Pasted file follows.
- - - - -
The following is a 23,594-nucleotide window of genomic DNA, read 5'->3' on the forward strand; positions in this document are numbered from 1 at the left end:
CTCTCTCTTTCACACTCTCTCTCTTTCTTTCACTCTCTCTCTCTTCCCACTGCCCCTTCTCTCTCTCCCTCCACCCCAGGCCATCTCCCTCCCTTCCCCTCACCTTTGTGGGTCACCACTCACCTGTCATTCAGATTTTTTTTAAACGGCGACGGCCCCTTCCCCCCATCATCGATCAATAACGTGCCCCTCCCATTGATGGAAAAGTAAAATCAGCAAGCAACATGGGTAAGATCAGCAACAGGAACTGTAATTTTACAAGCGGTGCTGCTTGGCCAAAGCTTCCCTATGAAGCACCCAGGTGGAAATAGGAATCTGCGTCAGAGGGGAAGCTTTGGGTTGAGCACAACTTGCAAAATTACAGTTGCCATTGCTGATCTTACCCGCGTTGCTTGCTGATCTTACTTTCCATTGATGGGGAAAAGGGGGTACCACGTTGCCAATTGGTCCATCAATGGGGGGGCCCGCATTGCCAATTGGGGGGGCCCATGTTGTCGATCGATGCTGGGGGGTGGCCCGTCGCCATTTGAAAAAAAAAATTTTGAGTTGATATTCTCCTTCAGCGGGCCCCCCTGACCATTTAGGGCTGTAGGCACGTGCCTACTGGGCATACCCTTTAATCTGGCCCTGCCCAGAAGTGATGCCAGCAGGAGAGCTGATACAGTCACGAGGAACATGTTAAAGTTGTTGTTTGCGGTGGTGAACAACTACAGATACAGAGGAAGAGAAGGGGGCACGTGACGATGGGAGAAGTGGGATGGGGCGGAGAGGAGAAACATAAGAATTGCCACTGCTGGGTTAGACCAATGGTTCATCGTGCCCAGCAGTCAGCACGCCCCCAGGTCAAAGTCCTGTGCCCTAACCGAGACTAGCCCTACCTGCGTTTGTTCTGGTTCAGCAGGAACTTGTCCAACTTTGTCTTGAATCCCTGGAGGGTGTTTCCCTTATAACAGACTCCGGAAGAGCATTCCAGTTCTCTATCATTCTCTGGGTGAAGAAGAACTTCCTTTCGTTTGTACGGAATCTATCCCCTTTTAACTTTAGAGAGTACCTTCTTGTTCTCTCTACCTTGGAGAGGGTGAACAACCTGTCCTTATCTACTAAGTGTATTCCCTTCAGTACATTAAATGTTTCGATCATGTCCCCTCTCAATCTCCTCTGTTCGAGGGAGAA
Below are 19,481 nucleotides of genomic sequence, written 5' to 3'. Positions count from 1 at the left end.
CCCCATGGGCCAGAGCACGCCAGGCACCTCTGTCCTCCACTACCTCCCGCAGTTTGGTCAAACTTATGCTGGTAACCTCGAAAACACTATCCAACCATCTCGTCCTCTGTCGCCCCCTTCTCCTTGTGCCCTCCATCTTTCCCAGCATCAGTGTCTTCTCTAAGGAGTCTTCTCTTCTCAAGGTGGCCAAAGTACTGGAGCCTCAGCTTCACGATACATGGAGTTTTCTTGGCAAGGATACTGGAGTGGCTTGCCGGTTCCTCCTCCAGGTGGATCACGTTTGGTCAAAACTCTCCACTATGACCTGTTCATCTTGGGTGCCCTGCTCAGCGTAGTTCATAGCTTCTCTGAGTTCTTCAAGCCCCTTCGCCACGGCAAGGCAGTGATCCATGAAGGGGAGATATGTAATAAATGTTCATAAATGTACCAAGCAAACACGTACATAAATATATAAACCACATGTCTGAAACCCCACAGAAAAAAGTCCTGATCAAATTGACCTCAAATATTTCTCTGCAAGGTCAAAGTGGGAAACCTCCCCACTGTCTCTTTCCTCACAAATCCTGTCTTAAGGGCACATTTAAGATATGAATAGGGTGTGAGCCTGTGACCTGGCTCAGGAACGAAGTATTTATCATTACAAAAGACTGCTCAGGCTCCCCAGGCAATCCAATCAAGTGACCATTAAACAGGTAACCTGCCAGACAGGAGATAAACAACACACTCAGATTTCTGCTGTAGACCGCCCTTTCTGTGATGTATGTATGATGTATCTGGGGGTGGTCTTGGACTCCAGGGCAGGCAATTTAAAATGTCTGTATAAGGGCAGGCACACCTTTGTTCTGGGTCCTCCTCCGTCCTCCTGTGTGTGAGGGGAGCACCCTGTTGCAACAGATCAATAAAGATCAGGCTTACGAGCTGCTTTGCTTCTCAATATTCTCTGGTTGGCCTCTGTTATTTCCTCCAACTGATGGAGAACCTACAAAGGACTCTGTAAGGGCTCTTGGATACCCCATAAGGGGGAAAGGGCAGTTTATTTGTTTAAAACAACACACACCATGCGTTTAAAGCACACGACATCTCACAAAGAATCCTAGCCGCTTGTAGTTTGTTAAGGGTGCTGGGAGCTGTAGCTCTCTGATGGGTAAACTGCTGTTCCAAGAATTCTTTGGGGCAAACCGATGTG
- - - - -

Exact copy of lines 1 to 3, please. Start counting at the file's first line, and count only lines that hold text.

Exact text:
The following is a 23,594-nucleotide window of genomic DNA, read 5'->3' on the forward strand; positions in this document are numbered from 1 at the left end:
CTCTCTCTTTCACACTCTCTCTCTTTCTTTCACTCTCTCTCTCTTCCCACTGCCCCTTCTCTCTCTCCCTCCACCCCAGGCCATCTCCCTCCCTTCCCCTCACCTTTGTGGGTCACCACTCACCTGTCATTCAGATTTTTTTTAAACGGCGACGGCCCCTTCCCCCCATCATCGATCAATAACGTGCCCCTCCCATTGATGGAAAAGTAAAATCAGCAAGCAACATGGGTAAGATCAGCAACAGGAACTGTAATTTTACAAGCGGTGCTGCTTGGCCAAAGCTTCCCTATGAAGCACCCAGGTGGAAATAGGAATCTGCGTCAGAGGGGAAGCTTTGGGTTGAGCACAACTTGCAAAATTACAGTTGCCATTGCTGATCTTACCCGCGTTGCTTGCTGATCTTACTTTCCATTGATGGGGAAAAGGGGGTACCACGTTGCCAATTGGTCCATCAATGGGGGGGCCCGCATTGCCAATTGGGGGGGCCCATGTTGTCGATCGATGCTGGGGGGTGGCCCGTCGCCATTTGAAAAAAAAAATTTTGAGTTGATATTCTCCTTCAGCGGGCCCCCCTGACCATTTAGGGCTGTAGGCACGTGCCTACTGGGCATACCCTTTAATCTGGCCCTGCCCAGAAGTGATGCCAGCAGGAGAGCTGATACAGTCACGAGGAACATGTTAAAGTTGTTGTTTGCGGTGGTGAACAACTACAGATACAGAGGAAGAGAAGGGGGCACGTGACGATGGGAGAAGTGGGATGGGGCGGAGAGGAGAAACATAAGAATTGCCACTGCTGGGTTAGACCAATGGTTCATCGTGCCCAGCAGTCAGCACGCCCCCAGGTCAAAGTCCTGTGCCCTAACCGAGACTAGCCCTACCTGCGTTTGTTCTGGTTCAGCAGGAACTTGTCCAACTTTGTCTTGAATCCCTGGAGGGTGTTTCCCTTATAACAGACTCCGGAAGAGCATTCCAGTTCTCTATCATTCTCTGGGTGAAGAAGAACTTCCTTTCGTTTGTACGGAATCTATCCCCTTTTAACTTTAGAGAGTACCTTCTTGTTCTCTCTACCTTGGAGAGGGTGAACAACCTGTCCTTATCTACTAAGTGTATTCCCTTCAGTACATTAAATGTTTCGATCATGTCCCCTCTCAATCTCCTCTGTTCGAGGGAGAA
Below are 19,481 nucleotides of genomic sequence, written 5' to 3'. Positions count from 1 at the left end.